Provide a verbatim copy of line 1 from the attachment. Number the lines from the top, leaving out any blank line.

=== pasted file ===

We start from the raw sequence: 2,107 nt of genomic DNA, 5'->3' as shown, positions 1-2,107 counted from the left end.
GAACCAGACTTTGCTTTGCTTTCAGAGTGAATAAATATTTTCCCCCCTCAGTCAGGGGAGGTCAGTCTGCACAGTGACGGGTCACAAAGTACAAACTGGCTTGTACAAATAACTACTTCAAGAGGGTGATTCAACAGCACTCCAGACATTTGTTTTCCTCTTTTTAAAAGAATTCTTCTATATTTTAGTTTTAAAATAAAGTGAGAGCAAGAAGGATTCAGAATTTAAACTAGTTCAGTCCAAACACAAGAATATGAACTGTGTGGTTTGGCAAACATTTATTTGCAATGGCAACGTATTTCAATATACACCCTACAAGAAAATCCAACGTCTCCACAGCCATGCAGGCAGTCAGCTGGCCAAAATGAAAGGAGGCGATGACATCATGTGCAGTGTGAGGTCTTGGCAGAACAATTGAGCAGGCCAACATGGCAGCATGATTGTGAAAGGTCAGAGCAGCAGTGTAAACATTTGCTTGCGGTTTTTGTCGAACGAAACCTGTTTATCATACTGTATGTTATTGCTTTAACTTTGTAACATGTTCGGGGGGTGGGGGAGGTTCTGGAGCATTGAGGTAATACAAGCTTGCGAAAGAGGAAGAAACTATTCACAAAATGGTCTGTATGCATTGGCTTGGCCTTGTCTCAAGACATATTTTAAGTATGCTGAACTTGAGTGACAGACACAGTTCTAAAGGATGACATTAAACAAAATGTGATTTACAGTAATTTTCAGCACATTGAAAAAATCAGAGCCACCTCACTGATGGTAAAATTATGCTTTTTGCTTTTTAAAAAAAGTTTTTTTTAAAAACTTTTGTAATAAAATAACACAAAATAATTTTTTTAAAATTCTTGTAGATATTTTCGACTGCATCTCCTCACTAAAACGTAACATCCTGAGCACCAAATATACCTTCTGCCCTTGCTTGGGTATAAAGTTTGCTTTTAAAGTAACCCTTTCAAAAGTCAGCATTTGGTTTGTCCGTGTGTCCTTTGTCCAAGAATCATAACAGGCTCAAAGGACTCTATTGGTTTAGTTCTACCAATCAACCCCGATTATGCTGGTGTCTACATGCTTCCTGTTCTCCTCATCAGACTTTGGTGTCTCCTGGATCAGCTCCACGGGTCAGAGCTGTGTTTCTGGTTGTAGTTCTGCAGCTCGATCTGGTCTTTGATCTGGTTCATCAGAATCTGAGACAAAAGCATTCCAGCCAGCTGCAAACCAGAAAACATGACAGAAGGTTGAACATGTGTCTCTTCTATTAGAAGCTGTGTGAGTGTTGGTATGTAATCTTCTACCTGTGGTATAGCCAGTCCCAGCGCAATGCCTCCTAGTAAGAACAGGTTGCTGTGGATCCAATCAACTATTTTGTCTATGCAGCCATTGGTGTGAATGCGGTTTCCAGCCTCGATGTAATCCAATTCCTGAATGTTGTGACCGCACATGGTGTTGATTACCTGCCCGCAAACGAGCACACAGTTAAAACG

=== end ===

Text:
We start from the raw sequence: 2,107 nt of genomic DNA, 5'->3' as shown, positions 1-2,107 counted from the left end.